1. Refrain from picking all your beautiful flowers! There must be flowers left on your plants in order for them to set seed.
2. Know your plant. Is it an open-pollinated or is it a hybrid, engineered by humans to exhibit special qualities? Hybrid seed will not be true, therefore it may not be suitable for seed saving.
3. Do you have more than one variety of the same plant from which you wish to save seed? You may have some cross-pollination going on, unfortunately. And that could lead to some freaky-looking offspring.
Now that you got all that down, go out there and find your healthiest,
best bearing plants of each variety you want to save seed from.
Collecting seeds too early will cause seeds to not be viable. Make sure that the seed heads are almost - if not already - finished developing. Pods will change colors from green to tan or brown and begin to dry out. Flower heads will begin to fall apart and look dry. Check daily for potential seed heads to pluck. If you worry that you might lose seed in the process of collecting, you can cut flower stalks as seed heads ripen. Pull a small paper bag over the seed heads; gather edge around the stalks, tie together and hang upside down in a dry place until heads split and seeds drop into bag.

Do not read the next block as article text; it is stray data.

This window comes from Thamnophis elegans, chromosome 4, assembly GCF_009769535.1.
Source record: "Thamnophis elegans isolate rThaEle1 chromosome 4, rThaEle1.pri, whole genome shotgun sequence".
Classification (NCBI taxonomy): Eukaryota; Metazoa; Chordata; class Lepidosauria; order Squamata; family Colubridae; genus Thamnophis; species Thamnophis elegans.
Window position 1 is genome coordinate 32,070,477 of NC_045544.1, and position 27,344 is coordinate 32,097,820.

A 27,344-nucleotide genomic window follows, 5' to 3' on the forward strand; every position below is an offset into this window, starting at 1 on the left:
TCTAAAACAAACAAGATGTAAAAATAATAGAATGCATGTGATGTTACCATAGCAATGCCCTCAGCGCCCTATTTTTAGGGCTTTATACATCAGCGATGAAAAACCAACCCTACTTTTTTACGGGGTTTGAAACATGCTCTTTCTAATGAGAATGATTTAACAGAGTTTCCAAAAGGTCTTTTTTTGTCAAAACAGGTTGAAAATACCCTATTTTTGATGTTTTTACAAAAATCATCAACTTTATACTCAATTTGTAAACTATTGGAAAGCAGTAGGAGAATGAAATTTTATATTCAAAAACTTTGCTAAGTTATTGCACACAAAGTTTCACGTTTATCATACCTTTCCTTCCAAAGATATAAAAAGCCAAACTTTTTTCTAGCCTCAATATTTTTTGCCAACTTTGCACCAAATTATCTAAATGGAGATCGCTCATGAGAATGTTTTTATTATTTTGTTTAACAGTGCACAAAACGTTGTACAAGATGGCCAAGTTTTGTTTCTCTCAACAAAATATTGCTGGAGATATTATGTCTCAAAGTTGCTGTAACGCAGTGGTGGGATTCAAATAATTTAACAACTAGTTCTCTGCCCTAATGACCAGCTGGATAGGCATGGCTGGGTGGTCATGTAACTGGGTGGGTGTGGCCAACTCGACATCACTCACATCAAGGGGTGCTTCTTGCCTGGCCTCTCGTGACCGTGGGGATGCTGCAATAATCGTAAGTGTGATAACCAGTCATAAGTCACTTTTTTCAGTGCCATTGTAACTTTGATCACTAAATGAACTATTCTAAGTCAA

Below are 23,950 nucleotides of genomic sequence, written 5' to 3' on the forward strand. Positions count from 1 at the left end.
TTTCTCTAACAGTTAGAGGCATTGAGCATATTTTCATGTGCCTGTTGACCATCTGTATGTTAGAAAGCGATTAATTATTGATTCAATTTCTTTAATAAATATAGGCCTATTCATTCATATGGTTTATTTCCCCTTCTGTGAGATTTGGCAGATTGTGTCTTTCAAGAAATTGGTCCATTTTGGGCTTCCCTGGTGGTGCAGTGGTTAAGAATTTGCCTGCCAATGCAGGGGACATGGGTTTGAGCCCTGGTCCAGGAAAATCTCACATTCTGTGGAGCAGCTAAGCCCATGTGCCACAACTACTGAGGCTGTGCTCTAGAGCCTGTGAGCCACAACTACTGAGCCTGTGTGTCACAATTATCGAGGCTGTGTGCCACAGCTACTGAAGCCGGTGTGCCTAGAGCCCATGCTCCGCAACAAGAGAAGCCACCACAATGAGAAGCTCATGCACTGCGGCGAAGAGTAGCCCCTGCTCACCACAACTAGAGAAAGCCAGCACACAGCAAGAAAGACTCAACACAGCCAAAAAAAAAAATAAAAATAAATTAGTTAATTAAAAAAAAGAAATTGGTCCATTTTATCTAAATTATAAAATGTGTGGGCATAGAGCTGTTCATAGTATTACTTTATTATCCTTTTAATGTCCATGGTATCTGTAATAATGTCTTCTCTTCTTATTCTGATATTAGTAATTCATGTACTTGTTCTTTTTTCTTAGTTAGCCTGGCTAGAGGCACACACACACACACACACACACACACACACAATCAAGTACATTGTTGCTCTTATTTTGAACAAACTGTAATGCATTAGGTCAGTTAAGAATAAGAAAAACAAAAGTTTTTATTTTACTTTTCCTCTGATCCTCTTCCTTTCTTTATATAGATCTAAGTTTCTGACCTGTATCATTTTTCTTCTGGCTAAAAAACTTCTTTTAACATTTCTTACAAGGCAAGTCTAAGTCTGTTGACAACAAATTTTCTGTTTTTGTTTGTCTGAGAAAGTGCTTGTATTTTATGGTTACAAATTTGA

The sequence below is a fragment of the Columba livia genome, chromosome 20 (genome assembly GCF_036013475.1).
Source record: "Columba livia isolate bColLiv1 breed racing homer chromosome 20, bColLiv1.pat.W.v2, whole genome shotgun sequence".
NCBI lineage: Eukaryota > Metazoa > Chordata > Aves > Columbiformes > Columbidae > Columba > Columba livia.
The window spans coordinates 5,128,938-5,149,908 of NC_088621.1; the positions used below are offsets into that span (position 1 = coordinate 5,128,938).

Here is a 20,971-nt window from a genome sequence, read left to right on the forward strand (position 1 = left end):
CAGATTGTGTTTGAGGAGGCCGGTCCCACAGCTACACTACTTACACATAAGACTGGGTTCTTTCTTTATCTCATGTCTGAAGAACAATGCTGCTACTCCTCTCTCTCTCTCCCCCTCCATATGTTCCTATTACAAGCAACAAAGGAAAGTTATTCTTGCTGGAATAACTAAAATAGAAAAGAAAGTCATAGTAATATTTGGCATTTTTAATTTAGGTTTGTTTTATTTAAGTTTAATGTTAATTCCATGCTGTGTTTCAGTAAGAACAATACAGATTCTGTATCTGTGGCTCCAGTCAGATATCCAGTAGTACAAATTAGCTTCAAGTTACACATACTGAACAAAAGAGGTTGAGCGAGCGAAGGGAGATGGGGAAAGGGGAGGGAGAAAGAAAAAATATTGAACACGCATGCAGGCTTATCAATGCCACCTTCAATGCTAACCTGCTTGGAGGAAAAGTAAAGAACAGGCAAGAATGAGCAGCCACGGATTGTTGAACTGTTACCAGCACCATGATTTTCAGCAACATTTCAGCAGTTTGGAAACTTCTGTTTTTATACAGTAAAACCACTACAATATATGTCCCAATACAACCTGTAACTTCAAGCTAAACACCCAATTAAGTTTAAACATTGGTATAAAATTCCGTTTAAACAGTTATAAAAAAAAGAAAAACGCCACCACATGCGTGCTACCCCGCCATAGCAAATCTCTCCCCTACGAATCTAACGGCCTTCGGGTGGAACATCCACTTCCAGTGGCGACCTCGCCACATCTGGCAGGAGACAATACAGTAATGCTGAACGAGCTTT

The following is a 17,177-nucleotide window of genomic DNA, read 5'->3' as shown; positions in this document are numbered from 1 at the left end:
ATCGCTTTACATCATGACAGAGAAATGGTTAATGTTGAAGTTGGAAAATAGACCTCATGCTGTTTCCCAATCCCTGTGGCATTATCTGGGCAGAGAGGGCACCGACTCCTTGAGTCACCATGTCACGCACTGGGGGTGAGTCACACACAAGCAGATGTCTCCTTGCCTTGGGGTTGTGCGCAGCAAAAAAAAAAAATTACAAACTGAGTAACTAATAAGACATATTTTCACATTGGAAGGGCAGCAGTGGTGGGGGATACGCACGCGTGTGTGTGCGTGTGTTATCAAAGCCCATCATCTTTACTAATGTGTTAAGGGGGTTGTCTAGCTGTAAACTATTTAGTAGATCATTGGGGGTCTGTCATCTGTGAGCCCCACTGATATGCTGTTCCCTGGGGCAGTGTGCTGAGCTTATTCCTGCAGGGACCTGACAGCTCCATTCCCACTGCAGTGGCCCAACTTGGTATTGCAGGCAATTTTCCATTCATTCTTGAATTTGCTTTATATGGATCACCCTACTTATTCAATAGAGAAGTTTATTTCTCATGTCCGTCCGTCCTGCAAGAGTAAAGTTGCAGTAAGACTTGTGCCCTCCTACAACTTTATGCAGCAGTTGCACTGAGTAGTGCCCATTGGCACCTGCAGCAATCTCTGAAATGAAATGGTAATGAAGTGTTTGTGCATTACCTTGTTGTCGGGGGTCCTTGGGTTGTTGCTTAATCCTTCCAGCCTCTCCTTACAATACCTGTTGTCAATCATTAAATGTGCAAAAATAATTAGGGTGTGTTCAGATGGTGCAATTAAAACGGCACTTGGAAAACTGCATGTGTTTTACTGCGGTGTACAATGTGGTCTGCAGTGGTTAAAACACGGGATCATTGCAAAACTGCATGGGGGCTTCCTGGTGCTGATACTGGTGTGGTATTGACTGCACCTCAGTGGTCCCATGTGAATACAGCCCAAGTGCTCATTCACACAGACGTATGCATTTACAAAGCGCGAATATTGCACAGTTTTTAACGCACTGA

Notice a lot of debris or chaff among the newly collected seeds? You will want to do your best to clean this from the seed. Any chaff left may hold moisture, later causing mildew or mold which will kill the seed. Use a shallow bowl to separate seed from any other plant debris. Seed will generally be heavier and fall to the bottom of the bowl. The debris can be picked up from the top or gently blown to the side. Don't blow too hard. Not all that exciting to pick thousands of seed off the floor!
Remember to keep the seeds in a cool, dry area exposed to air until they are ready to store. Usually lay seeds out on plastic plates while they are drying. Seeds may stick to paper plates or paper towels. When seeds are thoroughly dry they will break rather than bend, it may take several weeks to achieve this so be patient. Use a dark, unheated spare bedroom for drying seed. Forget about them for a few weeks until they are ready to be stored for spring.
Most seeds can be stored in airtight jars. Know any babies? Recycled baby food jars work great and they don't take up that much space. Always label your container with the variety, date and other important info. Whatever you decide to keep your seed in, it should be stored in a cool, dark, dry place. You may want to store your jars in an unheated room, a closet or even your refrigerator. Avoid opening the container until you are ready to plant or swap the seed. Amazingly, seed that is stored properly can be viable for years!!!